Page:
Myostatin contains the canonical cystine-knot motif and dimerises via an intermolecular disulphide bond as found for nearly all TGF-β family members. Even though the overall structures of the myostatin C313 mutants are broadly similar to WT there is significantly less covalently linked dimeric C313 mutant myostatin. Gel filtration chromatography shows that C313 mutant myostatin dimerisation can occur, but it is not mediated by an intermolecular disulphide bond but occurs, presumably, via interactions at the hydrophobic dimerisation interface [11]. The C313 mutation site is structurally adjacent to the inter-molecular disulphide bond and increased structural flexibility or rearrangement in the absence of the C313-C374 disulphide will lead to structural distortion in the growth factor domain affecting disulphide-linked dimerisation. This structural distortion may interfere with interactions between the myostatin growth factor domain and the propeptide domain and/or with its receptor. This analysis with purified recombinant myostatin is consistent with results showing reduced levels of dimeric myostatin in Piedmontese cattle skeletal muscle compared to WT controls even in the context of a greatly elevated mutant precursor myostatin concentration [10]. The chaperone-like role of the myostatin propeptide region for correct folding of the growth factor motif [15, 16] means that recombinant C313Y-MstnGF prepared from furin cleavage of C313Y-MstnPP more closely mimics in vivo production of C313Y-MstnGF than refolding of recombinant growth factor domain expressed in isolation. The absence of signaling activity of C313Y-MstnGF, derived from proteolytically processed C313Y-MstnPP, causing no effect on C2C12 myoblast proliferation, confirms the importance of the cystine knot motif for myostatin function. All the disulphide mutants, C313Y-MstnPP, C313A-MstnPP and C374A-MstnPP, exhibit reduced thermal stability and have an increased propensity to aggregate. These results are consistent with the cystine-knot being required for the high stability of myostatin as observed for other members of this growth factor super family [33, 34]. Removal of the myostatin C313-C374 disulphide leads to an increase in susceptibility of C313Y myostatin to proteolysis, through decreased β-sheet structure and presumed increased flexibility. Examination of the structural environment around residue 313 reveals that perturbations in the WT myostatin structure are required to accommodate the larger C313Y tyrosine. Analysis of C313A and C374A mutations confirms that it is disruption of the cystine-knot by removal of the C13-C374 disulphide bond and not by the introduction of the tyrosine that is the dominant factor in the decreased stability and reduced disulphide-linked dimerisation of C313Y myostatin. Myostatin elicits cell signaling via type I and type II Ser/Thr kinase transmembrane receptors [1]. C313 is localized near the concave surface of myostatin, close to the type I receptor binding site [35] (Figure 8). It is not possible to exactly predict the structural consequences of the C313Y mutation; disruption of the cystine-knot and decreased covalent dimerisation likely results in a less compact structure that is then unsuitable for receptor activation. Alternative possible mechanisms for the loss of C313Y myostatin function are that structural alterations owing to the C313Y mutation result in increased binding to myostatin negative regulators such as follistatin or decorin [14, 36], or altered targeting [17].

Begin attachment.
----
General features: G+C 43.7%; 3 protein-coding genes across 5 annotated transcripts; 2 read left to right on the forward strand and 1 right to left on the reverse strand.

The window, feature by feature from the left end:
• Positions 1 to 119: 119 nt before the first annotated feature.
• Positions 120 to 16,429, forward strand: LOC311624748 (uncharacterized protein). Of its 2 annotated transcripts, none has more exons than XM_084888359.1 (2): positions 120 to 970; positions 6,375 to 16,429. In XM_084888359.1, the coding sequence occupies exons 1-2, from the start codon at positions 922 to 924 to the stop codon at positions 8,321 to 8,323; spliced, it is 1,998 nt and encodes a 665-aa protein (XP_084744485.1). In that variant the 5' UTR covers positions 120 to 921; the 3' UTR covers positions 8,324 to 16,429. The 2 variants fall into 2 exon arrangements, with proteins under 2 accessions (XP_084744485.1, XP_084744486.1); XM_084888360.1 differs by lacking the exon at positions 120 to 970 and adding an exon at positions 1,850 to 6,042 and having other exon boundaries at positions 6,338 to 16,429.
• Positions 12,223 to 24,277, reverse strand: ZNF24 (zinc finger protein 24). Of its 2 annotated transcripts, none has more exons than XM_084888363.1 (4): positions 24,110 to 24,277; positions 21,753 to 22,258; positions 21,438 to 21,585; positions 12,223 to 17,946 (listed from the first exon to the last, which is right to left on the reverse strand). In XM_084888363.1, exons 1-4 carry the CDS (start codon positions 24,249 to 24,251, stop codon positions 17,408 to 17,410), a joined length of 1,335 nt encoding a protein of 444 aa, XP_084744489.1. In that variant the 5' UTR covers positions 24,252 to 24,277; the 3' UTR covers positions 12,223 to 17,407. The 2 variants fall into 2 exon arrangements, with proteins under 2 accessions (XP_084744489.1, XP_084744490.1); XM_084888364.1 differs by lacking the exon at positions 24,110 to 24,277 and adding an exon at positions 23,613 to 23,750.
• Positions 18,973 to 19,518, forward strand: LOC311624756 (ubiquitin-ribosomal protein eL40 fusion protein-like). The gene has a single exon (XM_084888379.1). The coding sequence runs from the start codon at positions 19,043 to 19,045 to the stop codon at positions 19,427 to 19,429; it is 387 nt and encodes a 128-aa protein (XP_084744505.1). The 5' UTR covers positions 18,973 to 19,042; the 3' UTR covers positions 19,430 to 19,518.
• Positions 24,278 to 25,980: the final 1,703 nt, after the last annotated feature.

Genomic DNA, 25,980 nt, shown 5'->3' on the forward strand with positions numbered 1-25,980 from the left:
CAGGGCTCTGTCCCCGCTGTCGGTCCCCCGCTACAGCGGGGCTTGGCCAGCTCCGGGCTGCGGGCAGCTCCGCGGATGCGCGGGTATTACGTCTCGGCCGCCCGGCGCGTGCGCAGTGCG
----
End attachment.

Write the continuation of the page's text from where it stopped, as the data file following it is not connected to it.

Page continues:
Figure 8
figure 8

The MstnGF structure showing the proximity of the C313Y mutation site to the putative Type I receptor binding site. The C313Y site is shown in one monomer only for clarity. Disulphide bonds are shown in yellow and the modeled C313Y in red. Receptor binding is modeled by homology with interactions documented for the TGF-β growth factors [11].


In summary, in vitro characterization of C313Y myostatin shows that removal of the C313-C374 disulphide bond by site-directed mutagenesis decreases myostatin covalent dimerisation with subsequent loss of activity and lowered stability. An intact cystine-knot structural motif is essential for myostatin dimerisation and function.


Production of C313Y, C313A and C374A myostatin proteins

Mutant MstnPP expression constructs were prepared by PCR from the WT myostatin construct described previously [24]. PCR fragments were cloned into a modified pET vector via BamHI and XhoI restriction sites and constructs confirmed by sequencing. The E. coli BL21 (DE3) expression, refolding and purification of the mutant proteins was conducted using the procedure previously described for WT myostatin [24].